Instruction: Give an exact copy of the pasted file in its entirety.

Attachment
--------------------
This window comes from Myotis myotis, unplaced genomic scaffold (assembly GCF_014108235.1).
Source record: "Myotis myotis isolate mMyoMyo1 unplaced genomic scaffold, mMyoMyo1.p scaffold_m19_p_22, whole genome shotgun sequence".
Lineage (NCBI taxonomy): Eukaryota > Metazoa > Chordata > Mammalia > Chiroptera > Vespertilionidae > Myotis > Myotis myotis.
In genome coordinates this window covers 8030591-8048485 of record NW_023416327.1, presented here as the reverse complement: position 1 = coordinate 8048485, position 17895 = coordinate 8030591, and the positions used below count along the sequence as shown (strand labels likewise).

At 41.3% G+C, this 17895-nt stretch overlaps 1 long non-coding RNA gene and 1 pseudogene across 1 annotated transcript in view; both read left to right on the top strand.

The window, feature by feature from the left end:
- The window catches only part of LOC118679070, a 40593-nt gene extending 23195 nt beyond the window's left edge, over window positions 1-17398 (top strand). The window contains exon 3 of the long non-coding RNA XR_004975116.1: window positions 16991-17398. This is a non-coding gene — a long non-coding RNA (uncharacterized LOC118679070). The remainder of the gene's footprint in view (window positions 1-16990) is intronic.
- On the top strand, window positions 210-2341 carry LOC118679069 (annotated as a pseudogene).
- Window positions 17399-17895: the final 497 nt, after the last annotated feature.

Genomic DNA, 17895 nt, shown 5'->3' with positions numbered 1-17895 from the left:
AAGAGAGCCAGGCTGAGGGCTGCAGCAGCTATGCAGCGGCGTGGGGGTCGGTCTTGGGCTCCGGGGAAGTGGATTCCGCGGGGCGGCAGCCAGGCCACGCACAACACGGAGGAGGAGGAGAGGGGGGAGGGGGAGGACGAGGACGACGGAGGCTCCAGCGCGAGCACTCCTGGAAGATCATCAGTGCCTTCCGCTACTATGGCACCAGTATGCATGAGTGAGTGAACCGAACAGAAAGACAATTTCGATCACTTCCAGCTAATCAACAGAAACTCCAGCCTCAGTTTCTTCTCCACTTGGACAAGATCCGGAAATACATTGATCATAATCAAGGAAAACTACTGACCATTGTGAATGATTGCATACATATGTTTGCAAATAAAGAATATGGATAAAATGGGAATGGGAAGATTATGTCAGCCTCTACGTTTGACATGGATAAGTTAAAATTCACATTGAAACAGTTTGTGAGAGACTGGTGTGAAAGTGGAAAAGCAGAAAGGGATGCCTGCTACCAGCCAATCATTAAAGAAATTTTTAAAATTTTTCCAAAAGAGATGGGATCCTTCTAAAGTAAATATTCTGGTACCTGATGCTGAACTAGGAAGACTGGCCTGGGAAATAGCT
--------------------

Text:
This window comes from Myotis myotis, unplaced genomic scaffold (assembly GCF_014108235.1).
Source record: "Myotis myotis isolate mMyoMyo1 unplaced genomic scaffold, mMyoMyo1.p scaffold_m19_p_22, whole genome shotgun sequence".
Lineage (NCBI taxonomy): Eukaryota > Metazoa > Chordata > Mammalia > Chiroptera > Vespertilionidae > Myotis > Myotis myotis.
In genome coordinates this window covers 8030591-8048485 of record NW_023416327.1, presented here as the reverse complement: position 1 = coordinate 8048485, position 17895 = coordinate 8030591, and the positions used below count along the sequence as shown (strand labels likewise).

At 41.3% G+C, this 17895-nt stretch overlaps 1 long non-coding RNA gene and 1 pseudogene across 1 annotated transcript in view; both read left to right on the top strand.

The window, feature by feature from the left end:
- The window catches only part of LOC118679070, a 40593-nt gene extending 23195 nt beyond the window's left edge, over window positions 1-17398 (top strand). The window contains exon 3 of the long non-coding RNA XR_004975116.1: window positions 16991-17398. This is a non-coding gene — a long non-coding RNA (uncharacterized LOC118679070). The remainder of the gene's footprint in view (window positions 1-16990) is intronic.
- On the top strand, window positions 210-2341 carry LOC118679069 (annotated as a pseudogene).
- Window positions 17399-17895: the final 497 nt, after the last annotated feature.

Genomic DNA, 17895 nt, shown 5'->3' with positions numbered 1-17895 from the left:
AAGAGAGCCAGGCTGAGGGCTGCAGCAGCTATGCAGCGGCGTGGGGGTCGGTCTTGGGCTCCGGGGAAGTGGATTCCGCGGGGCGGCAGCCAGGCCACGCACAACACGGAGGAGGAGGAGAGGGGGGAGGGGGAGGACGAGGACGACGGAGGCTCCAGCGCGAGCACTCCTGGAAGATCATCAGTGCCTTCCGCTACTATGGCACCAGTATGCATGAGTGAGTGAACCGAACAGAAAGACAATTTCGATCACTTCCAGCTAATCAACAGAAACTCCAGCCTCAGTTTCTTCTCCACTTGGACAAGATCCGGAAATACATTGATCATAATCAAGGAAAACTACTGACCATTGTGAATGATTGCATACATATGTTTGCAAATAAAGAATATGGATAAAATGGGAATGGGAAGATTATGTCAGCCTCTACGTTTGACATGGATAAGTTAAAATTCACATTGAAACAGTTTGTGAGAGACTGGTGTGAAAGTGGAAAAGCAGAAAGGGATGCCTGCTACCAGCCAATCATTAAAGAAATTTTTAAAATTTTTCCAAAAGAGATGGGATCCTTCTAAAGTAAATATTCTGGTACCTGATGCTGAACTAGGAAGACTGGCCTGGGAAATAGCT